so beautiful, makes me weepy

And finally, a political concept that deeply spoke to me.


If you like to read non-escapist literature, a day spent with A Paradise Built in Hell will give you a renewed faith in the power and good nature of the most ordinary of citizens.  It was just exactly what I needed to hear.

I finished the book just in time to go to a Salty Talk at Salt Pub…but not in time to get there early enough to get a seat. 

 I had intended to pick some flowers.  Instead, I only had time to look at the garden briefly before leaving.


I’m not selfless enough to pick tulips out of my boat…


or in the center bed…

I have some hidden tulips I’d have shared with Salt if I’d left enough time.


“Ever wonder how fast crabs move? Or how fast your crab pot can fill up? Join Curtis Roegner, a NOAA Research Fishery Biologist, as he discusses his group’s work with acoustic telemetry and benthic video to track Dungeness crab migrations and movements in the Columbia River estuary.”

As it was, we could not get a table with Dave and Melissa, who had arrived just before us to find seating only at the bar. Kind owner Julez found me and Allan a little table in the back corner.

Tasty Mac and Cheese


a full house (Allan’s photo)


view from our table (Allan’s photo)


Allan’s photo


Allan’s photo


park rangers listening to the talk


crabby slide reflection


swooping down on a deadhead on our way home


tulips in the garden boat at Time Enough Books


in the curbside garden (Allan’s photo)

We must try to get back to weeding the beach approach tomorrow.  I am inspired to brave the weather because the new season of Deadliest Catch has begun.  It helps me to work harder.



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Tuesday, 11 April 2017

Today, after eleven days inside, Skooter could go back out.  He was befuddled by the cat door, just like when he first moved in with us.  The sequence, as it happened:



The green jug of water helps keep the door secure at night.


He growled at the door, perhaps remembering his bad experience when a little dog chased and bit him at 1 AM, 11 days ago.








Erythronium (dog tooth violet) at home.  I won’t tell Skooter it’s called dog tooth.

Long Beach

We had good enough weather to start the first beach approach weeding of the year.  Of course, I had big dreams that maybe we could get three of thirteen sections done, or at least two, even though past experience does not support that dream.  We started at the west end this year.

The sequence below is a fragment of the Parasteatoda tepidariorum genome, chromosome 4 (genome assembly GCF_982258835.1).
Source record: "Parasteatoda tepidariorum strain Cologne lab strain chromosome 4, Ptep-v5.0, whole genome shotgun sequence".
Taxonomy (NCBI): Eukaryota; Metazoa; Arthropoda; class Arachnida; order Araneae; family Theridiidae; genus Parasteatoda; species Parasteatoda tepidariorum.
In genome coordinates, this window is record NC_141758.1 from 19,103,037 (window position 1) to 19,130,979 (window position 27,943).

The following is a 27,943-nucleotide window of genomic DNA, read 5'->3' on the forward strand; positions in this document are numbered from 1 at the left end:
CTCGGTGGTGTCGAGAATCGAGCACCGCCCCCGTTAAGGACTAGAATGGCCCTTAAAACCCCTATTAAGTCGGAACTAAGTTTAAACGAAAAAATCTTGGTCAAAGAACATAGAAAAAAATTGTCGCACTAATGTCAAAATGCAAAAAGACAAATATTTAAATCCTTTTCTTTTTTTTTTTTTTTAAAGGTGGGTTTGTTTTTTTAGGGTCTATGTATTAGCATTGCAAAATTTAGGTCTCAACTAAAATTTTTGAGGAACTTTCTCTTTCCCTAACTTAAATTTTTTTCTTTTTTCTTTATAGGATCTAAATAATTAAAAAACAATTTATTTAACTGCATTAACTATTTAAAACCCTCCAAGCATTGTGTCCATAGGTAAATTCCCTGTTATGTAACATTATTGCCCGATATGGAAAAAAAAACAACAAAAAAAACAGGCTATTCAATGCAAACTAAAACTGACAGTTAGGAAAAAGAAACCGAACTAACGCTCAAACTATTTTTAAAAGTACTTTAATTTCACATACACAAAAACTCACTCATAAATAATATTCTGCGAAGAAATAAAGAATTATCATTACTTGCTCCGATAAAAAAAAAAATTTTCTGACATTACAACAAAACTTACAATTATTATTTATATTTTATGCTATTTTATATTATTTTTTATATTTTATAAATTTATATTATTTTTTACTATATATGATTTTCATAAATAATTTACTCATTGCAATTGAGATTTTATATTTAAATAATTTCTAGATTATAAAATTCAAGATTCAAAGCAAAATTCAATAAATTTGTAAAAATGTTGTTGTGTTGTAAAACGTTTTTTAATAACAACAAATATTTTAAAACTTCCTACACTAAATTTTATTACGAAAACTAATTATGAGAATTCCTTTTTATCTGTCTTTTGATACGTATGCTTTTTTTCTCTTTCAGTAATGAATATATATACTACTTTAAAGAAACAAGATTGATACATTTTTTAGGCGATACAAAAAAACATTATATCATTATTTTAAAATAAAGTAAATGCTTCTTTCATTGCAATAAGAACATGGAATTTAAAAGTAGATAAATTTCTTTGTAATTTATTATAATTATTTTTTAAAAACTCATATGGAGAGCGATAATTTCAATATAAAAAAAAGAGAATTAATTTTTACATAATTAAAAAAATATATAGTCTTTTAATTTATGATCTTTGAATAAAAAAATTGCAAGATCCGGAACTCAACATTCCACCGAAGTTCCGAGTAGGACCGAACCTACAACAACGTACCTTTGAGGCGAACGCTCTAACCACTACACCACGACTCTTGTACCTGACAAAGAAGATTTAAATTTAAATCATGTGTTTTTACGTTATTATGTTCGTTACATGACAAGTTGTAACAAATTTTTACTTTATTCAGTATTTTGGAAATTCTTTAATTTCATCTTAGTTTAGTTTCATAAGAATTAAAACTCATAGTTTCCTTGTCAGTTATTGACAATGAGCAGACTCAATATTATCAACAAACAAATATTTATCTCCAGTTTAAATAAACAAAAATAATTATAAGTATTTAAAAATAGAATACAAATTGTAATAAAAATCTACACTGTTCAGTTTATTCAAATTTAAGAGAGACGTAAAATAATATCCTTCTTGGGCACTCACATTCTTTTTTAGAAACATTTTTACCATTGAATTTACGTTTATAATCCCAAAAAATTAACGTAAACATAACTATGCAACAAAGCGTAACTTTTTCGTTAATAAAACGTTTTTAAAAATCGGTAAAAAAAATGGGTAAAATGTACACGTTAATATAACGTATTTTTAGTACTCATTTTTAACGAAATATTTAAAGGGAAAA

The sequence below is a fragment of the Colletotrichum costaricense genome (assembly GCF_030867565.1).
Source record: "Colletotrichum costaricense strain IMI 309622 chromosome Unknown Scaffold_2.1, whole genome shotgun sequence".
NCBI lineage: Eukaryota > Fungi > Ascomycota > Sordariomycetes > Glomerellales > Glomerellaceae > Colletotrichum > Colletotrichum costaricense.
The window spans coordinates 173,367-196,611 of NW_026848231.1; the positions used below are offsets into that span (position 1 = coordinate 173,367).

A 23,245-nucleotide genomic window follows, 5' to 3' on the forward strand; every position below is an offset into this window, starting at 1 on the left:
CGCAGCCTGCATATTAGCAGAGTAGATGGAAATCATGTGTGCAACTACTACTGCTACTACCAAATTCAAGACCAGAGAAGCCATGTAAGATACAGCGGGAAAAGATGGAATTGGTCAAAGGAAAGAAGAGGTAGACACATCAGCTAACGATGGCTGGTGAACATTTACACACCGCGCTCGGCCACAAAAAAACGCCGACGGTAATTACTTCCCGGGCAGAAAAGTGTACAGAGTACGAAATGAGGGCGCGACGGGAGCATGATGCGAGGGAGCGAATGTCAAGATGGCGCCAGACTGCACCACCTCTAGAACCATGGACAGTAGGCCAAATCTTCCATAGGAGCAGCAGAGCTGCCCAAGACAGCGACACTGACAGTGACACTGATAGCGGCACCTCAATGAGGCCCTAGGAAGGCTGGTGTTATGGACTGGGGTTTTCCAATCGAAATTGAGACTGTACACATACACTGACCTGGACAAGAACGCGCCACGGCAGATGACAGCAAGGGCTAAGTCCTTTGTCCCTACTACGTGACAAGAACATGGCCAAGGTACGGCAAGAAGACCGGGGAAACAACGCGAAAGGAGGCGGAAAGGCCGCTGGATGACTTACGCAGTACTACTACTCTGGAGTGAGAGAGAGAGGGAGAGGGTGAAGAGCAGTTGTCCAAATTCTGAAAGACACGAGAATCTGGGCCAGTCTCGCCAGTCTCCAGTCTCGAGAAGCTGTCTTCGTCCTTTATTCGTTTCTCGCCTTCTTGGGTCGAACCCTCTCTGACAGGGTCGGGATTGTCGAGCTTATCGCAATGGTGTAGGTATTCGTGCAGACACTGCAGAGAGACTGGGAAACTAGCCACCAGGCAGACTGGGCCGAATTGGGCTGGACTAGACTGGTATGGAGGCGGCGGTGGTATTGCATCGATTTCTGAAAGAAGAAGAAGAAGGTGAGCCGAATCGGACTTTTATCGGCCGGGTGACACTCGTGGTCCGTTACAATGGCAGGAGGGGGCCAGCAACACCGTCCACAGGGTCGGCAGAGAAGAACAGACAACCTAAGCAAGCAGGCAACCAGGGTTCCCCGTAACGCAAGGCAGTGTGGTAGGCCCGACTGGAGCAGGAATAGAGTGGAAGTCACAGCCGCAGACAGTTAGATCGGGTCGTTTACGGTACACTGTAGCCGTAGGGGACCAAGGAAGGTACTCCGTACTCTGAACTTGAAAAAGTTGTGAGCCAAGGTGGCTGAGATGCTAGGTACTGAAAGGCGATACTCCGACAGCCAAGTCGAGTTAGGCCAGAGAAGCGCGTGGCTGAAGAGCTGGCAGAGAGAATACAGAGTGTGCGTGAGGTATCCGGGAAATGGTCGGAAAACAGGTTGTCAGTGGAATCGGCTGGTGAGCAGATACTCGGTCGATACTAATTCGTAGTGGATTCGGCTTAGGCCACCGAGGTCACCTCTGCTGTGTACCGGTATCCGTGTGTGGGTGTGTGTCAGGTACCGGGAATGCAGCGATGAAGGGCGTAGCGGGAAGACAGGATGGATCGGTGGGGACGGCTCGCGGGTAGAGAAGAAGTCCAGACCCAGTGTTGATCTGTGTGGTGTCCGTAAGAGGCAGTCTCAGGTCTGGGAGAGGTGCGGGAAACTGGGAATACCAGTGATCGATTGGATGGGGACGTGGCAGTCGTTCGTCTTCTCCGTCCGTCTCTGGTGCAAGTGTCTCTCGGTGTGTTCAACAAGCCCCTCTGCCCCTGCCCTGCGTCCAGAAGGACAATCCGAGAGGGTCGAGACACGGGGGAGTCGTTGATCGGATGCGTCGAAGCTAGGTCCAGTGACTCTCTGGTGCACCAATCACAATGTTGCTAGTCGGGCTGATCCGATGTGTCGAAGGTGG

before, looking east


before, looking west


Allan using the pick to hack out rugosa roses along the edge.


It is hard work.  (Allan’s photo)

I did post on Facebook that anyone who wanted could come get some of the rugosa rose starts.  Our only taker was a random passerby (and I did warn her how thuggish they are).


the occasional poppy seeding from last year!

Dave and Melissa dropped by so that I could share some poppy seeds for a former job of ours, Erin’s garden.



Dave and Allan


southwest of us, still lots of standing water in the dunes



As I weeded, I thought about how long I’ve been doing this garden and remembered years ago, talking with my then partner Robert about the latest plot developments in Buffy The Vampire Slayer (my all time favourite show).  Just then a family walked by and a boy, about ten, said to his parents, “Into every generation a slayer is born.”  I exclaimed, “I was just thinking about Buffy!” and the mother said that the dad had recently introduced their son to the show.

Another family walked by and the young children complimented our work.  The mother said “They know it’s hard work because they weed our own garden.”  When Allan commented that he had not been able to get his daughter to weed, the mom said “Well, they want to eat!”

Four hours later:


One section done!


Allan’s photo


I love this prostrate juniper…

“Juniperus conferta is a species of juniper, native to Japan, where it grows on sand dunes.”  When I read that years ago, I decided to try it out, and it does love to grow on sand.

I did figure out one thing that amazed me for not having realized it before.  Allan paced off this westernmost section and said it is 70 feet long.  The next section is 45 feet, and the ones east of that are 55 feet long.  No wonder the first section takes awhile!